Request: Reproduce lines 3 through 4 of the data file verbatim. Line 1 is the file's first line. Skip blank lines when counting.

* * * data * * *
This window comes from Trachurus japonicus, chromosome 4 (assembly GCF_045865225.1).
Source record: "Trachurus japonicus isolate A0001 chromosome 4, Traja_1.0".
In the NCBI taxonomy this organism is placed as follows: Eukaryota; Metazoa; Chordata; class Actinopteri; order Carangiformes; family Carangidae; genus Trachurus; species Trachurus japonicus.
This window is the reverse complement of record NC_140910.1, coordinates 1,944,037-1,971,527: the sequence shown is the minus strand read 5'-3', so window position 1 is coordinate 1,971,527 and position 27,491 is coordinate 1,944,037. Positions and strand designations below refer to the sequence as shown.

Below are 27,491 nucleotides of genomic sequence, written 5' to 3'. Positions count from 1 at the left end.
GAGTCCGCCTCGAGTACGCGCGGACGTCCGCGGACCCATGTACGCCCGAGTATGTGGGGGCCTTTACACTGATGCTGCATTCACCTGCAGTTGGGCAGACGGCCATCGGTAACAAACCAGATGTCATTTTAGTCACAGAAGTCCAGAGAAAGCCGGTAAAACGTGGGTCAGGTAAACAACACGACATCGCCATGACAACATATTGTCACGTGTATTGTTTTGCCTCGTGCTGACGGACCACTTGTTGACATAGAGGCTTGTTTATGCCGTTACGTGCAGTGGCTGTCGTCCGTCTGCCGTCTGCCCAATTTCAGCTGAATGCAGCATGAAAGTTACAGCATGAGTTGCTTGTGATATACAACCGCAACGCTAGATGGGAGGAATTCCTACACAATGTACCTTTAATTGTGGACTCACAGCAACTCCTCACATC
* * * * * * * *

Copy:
In the NCBI taxonomy this organism is placed as follows: Eukaryota; Metazoa; Chordata; class Actinopteri; order Carangiformes; family Carangidae; genus Trachurus; species Trachurus japonicus.
This window is the reverse complement of record NC_140910.1, coordinates 1,944,037-1,971,527: the sequence shown is the minus strand read 5'-3', so window position 1 is coordinate 1,971,527 and position 27,491 is coordinate 1,944,037. Positions and strand designations below refer to the sequence as shown.